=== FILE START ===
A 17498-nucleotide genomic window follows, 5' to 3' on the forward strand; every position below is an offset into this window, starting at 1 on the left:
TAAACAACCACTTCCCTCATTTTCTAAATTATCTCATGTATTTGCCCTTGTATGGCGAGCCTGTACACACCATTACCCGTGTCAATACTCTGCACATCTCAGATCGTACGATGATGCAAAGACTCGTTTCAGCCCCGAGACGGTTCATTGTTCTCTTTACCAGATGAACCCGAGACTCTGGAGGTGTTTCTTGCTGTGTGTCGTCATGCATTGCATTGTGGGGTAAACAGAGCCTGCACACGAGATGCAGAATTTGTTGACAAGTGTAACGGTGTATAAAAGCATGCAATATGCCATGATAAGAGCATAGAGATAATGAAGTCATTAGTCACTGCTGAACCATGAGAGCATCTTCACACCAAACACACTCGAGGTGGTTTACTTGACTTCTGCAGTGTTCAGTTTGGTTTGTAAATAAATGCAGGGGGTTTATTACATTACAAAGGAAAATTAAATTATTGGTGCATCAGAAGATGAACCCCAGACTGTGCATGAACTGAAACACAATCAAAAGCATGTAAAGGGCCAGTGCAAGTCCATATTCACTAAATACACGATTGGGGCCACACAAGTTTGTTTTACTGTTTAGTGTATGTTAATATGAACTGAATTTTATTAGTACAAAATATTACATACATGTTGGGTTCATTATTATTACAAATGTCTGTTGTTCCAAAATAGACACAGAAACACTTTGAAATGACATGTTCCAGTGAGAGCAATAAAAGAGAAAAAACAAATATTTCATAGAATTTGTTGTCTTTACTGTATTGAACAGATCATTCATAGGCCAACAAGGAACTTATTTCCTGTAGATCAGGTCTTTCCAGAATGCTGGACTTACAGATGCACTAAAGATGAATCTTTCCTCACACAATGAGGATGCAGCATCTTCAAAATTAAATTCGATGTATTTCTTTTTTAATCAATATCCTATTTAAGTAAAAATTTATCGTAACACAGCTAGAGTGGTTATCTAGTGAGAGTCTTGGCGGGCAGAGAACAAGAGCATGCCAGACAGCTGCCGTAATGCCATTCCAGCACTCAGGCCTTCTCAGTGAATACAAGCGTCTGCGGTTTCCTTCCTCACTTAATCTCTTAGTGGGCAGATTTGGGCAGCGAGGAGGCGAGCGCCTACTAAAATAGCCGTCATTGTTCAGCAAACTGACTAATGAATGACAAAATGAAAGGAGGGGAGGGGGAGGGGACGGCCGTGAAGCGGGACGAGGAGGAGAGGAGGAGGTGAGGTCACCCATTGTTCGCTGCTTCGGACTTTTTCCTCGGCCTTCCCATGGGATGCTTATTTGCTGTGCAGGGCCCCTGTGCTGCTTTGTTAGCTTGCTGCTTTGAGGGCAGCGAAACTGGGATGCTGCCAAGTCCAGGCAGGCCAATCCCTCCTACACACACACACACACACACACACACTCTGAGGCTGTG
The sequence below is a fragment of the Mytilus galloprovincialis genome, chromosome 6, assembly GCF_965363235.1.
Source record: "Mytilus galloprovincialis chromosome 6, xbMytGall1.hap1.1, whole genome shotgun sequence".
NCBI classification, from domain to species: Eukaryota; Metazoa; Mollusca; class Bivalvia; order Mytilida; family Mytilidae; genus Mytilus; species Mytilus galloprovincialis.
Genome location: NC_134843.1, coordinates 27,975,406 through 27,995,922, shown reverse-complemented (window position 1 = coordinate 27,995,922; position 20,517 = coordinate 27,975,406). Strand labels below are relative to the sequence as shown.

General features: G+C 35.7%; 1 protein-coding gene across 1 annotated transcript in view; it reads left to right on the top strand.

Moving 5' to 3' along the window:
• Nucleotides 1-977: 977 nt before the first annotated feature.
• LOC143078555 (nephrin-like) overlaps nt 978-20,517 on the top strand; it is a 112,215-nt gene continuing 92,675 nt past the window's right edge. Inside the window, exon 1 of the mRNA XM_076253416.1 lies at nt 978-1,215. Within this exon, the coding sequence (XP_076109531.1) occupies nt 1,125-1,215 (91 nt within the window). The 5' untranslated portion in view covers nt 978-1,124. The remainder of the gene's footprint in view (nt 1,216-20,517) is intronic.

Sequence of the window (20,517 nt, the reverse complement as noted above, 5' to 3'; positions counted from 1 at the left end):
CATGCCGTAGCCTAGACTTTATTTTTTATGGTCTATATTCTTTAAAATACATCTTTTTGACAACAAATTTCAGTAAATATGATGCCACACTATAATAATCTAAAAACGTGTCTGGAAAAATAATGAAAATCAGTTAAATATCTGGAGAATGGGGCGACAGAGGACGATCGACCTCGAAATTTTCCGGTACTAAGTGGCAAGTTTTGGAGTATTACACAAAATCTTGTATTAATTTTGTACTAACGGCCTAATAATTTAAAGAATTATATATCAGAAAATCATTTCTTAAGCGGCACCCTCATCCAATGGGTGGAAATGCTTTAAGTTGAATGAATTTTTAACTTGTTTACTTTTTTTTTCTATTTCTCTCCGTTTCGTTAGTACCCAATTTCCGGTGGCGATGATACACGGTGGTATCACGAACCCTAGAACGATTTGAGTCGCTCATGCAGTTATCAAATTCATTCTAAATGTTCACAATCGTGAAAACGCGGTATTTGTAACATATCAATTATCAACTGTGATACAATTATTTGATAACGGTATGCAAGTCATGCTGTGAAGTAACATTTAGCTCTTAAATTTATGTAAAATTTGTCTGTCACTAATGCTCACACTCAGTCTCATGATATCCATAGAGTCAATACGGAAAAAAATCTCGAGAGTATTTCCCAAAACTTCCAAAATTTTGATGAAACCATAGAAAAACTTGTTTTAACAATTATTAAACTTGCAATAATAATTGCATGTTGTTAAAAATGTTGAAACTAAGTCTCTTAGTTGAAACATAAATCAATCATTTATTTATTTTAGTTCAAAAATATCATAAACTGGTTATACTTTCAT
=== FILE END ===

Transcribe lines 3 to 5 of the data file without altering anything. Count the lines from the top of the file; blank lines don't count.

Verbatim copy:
The sequence below is a fragment of the Mytilus galloprovincialis genome, chromosome 6, assembly GCF_965363235.1.
Source record: "Mytilus galloprovincialis chromosome 6, xbMytGall1.hap1.1, whole genome shotgun sequence".
NCBI classification, from domain to species: Eukaryota; Metazoa; Mollusca; class Bivalvia; order Mytilida; family Mytilidae; genus Mytilus; species Mytilus galloprovincialis.